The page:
Because, of course, none of this is easy. No one ever said it would be.

To forgive, we whisper wonderingly in the comfortable West.


An Outsider’s Obligation to Those Who Forgive

Be thankful, absolutely, if your government has never asked you to forgive those who raped, tortured, and/or murdered parts of your family. But do not entertain the emptiness of simply saying or being “sorry” for anyone who has experienced the obverse. Because it’s not enough–and worse yet, that kind of at-a-distance contrition suggests an ongoing obliviousness to what another human’s survival of such horrors requires of all the rest.

We in the comfortable West keep asking, how do people find the strength to commit to projects of peace like Rwanda’s, and Colombia’s? But the answer isn’t that hard: by hoping it will make a difference. By hoping that the world–us included–will learn from past example.

What’s actually hard to fathom, apparently, is that this answer includes us, and asks of us that we take up our share of the immense and ongoing work that forgiveness entails.

Because it’s not just about Rwanda, or Colombia, or Yemen and Rohingya (where active genocides exist) healing themselves after nation-wide episodes of human depravity.

Every monument, every vigil, every attempt to advance political stability, every painful indignity of seeing the banner of murderers fly high in one’s government offices… When members of specific nation-states make this staggering, uneven, and yes, often brutal effort to move forward, they are acting in line with a future that we all have a responsibility to maintain.

Successful Deterrence Must Be Its Own Reward

…And so maybe the Problem of Successful Deterrence will never go away.

Let’s say that we in the comfortable West succeed at turning the tide with climate change. Even better: let’s say we first staunch the further decline of democracy and compassionate humanism. (By voting! And helping others fight the good fight!)

Well, sure… maybe when we achieve these Herculean tasks, one of our “rewards” will be decades of armchair analysts insisting that the danger was never so imminent after all. And in so doing risking another outbreak… and another. And another.

But vaccines also have their side effects.

And those side effects will always be minuscule, next to the cost of ignoring the disease.

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  • David Eadington

    Superbly constructed, and ever so important.

  • TinnyWhistler

    Very good, thank you.

  • There’s so much to chew on here. Thanks for digging into this complex matter.

    We in the comfortable West keep asking, how do people find the strength to commit to projects of peace like Rwanda’s, and Colombia’s? But the answer isn’t that hard: by hoping it will make a difference. By hoping that the world–us included–will learn from past example.

    What’s actually hard to fathom, apparently, is that this answer includes us, and asks of us that we take up our share of the immense and ongoing work that forgiveness entails.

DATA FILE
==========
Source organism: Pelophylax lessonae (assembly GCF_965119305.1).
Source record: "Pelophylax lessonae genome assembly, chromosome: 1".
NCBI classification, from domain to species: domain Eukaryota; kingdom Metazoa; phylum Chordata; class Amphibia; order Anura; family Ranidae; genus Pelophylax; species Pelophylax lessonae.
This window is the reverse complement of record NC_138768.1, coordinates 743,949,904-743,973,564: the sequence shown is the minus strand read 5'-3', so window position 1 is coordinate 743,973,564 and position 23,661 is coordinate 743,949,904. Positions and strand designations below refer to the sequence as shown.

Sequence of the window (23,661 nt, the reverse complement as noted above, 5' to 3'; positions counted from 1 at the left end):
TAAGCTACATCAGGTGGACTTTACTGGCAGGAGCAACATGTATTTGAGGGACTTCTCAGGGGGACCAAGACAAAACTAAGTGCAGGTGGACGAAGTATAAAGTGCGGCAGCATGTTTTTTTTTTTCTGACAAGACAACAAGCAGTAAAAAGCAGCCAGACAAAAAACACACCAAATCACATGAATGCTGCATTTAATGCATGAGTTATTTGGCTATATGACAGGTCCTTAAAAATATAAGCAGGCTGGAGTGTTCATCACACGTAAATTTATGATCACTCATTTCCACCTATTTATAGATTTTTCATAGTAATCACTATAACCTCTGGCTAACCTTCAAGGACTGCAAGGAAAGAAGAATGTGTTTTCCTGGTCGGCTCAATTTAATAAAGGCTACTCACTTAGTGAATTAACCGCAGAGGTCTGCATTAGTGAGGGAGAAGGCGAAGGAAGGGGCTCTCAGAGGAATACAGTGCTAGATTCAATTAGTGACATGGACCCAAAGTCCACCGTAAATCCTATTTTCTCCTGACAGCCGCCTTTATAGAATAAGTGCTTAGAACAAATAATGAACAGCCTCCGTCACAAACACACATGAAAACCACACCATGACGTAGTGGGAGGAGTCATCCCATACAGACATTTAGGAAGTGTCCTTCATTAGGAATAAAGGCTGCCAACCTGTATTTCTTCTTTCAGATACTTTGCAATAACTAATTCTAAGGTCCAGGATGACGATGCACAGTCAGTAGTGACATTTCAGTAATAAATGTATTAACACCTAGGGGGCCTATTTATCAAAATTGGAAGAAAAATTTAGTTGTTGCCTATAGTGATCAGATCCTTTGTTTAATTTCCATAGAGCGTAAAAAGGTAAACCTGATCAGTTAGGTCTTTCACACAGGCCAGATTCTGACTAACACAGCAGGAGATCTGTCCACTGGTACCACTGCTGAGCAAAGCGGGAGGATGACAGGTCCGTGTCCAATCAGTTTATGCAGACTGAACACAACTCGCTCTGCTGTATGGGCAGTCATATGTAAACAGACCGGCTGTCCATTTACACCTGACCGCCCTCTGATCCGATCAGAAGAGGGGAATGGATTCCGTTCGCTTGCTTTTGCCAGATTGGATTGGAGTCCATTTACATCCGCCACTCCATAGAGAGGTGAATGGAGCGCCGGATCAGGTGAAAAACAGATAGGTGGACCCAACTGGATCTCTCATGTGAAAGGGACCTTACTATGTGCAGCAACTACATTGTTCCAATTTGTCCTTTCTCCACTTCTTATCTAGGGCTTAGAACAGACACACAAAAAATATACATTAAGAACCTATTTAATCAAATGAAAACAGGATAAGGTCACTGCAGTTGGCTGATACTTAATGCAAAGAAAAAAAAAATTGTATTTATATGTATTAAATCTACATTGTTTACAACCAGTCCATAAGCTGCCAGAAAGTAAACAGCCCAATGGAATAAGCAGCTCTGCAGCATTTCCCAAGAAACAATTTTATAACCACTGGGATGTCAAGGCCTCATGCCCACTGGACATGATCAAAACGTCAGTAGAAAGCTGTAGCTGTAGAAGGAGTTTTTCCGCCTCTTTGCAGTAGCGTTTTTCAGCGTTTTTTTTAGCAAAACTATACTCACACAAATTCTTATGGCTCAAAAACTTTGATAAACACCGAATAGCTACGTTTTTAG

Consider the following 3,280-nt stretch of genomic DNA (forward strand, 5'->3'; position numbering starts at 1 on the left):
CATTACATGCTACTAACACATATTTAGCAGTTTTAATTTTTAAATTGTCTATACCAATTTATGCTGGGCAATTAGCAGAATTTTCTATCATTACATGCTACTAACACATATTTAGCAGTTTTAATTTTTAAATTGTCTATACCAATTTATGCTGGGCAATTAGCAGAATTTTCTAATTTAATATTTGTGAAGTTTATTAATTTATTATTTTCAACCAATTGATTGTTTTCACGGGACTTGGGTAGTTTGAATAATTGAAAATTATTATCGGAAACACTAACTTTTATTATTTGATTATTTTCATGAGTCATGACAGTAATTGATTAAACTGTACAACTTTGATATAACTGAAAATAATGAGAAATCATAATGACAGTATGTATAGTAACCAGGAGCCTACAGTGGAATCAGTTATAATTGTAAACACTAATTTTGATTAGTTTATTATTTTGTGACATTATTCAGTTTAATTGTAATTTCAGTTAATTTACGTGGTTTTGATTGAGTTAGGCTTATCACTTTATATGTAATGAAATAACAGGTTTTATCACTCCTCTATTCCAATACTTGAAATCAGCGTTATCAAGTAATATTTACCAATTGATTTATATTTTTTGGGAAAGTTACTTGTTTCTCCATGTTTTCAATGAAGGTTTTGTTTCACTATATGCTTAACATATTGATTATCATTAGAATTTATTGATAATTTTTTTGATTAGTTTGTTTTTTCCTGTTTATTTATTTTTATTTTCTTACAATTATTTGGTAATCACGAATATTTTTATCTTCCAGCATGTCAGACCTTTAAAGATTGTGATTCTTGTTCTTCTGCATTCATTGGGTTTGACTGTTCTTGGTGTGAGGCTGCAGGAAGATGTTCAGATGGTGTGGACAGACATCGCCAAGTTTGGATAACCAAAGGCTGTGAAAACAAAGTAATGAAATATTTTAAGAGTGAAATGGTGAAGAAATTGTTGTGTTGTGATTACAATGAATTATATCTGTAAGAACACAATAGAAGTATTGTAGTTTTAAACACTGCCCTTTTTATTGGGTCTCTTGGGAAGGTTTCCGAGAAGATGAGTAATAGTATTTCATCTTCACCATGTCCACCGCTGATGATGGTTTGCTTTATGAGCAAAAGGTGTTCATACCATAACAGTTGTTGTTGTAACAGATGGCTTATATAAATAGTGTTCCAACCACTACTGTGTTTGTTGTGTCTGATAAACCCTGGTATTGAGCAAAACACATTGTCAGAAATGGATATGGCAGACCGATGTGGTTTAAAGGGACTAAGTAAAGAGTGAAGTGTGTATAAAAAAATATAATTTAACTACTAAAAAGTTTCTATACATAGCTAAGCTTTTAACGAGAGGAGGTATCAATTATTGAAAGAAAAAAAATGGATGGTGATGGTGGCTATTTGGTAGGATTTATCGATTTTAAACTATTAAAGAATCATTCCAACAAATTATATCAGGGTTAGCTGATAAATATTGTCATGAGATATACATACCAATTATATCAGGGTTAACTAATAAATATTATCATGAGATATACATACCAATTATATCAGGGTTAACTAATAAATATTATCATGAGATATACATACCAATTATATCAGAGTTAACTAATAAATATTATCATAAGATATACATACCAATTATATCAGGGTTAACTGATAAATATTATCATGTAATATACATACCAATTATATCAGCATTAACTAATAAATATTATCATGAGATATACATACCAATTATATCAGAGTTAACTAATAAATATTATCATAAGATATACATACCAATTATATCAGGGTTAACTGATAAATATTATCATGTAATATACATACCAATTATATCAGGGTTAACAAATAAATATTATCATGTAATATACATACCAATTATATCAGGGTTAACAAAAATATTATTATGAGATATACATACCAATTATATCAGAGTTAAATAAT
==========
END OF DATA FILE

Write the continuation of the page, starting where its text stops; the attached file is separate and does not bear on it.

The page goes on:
That’s the problem right there, and there’s a cultural block that Americans have that obstructs them from getting to that point. Richard Slotkin’s books about the frontier describe how the American attitude toward cultural conflict developed: “Regeneration Through Violence” is the idea that peace and progress only come through the annihilation or complete subjugation of one’s enemy. The way we in the USA look at any social conflict as a zero-sum game where we need to destroy or be destroyed is what keeps us from acknowledging straight white male privilege, or admitting that our society isn’t the magical meritocracy we’ve always told ourselves it is.

    We’re still caught in a mindset of phony frontier machismo, guns and paranoia, and we’re not even remotely up to the task of compromising or forgiving.

  • Oh! I love a good reading rec. Which of Slotkin’s works would you suggest as a starting point?

    “We’re still caught in a mindset of phony frontier machismo … not even remotely up to the task of compromising or forgiving.”

    Well put. It’s astonishing that we live in a world where U.S. Republicans working towards bipartisanship is currently a pipe dream, while FARC and the Colombian government working together to heal this country’s constitutional republic is a reality. Western ego is long overdue for a reckoning.

  • Thank you, David. It is an ongoing kindness that you take the time to read these!

  • Thank you so much for reading and taking the time to comment!

  • Slotkin’s immense trilogy is available from the University of Oklahoma Press. Gunfighter Nation, the final volume, is the only one I’ve managed to plow through so far. In it, Slotkin examines 20th century pop culture artifacts like Hollywood movies to describe how the myth of the frontier had shaped the American public’s imagination on cultural, political, and moral issues. Enormous, scholarly examinations of cultural matters are just Shem-bait, I can’t help it.

  • Andrew Spitznas

    I appreciate your thoughtful writing – I’m very glad you’re part of the Patheos Nonreligious crew!

  • Cozmo the Magician

    I am torn between wanting to CRY over the horrors you describe which still exist in this world, and to rejoice in the fact that the internet exists where you can describe them. So I will just thank you for sharing your well written words.

    Thank You!

  • Cozmo, that is very kind of you to say. Thank you for taking the time both to read and to reply!

    Are you familiar with Tuku music? Oliver Mtukudzi constructed/popularized one of the most upbeat genres in the musical world… but his lyrics are often about, oh, domestic violence, AIDS, children dying unnecessarily due to neglect and starvation. The juxtaposition is what hits home for me. I love the pointed reminder in so many cultural traditions that not only is it possible to experience joy and grief simultaneously… but also probably necessary, if we’re to move forward as a people.

    All best wishes, wherever this little note finds you!

  • Cozmo the Magician

    Oh, FYI I’m a damn yankee. (IE live in New York State US O_o )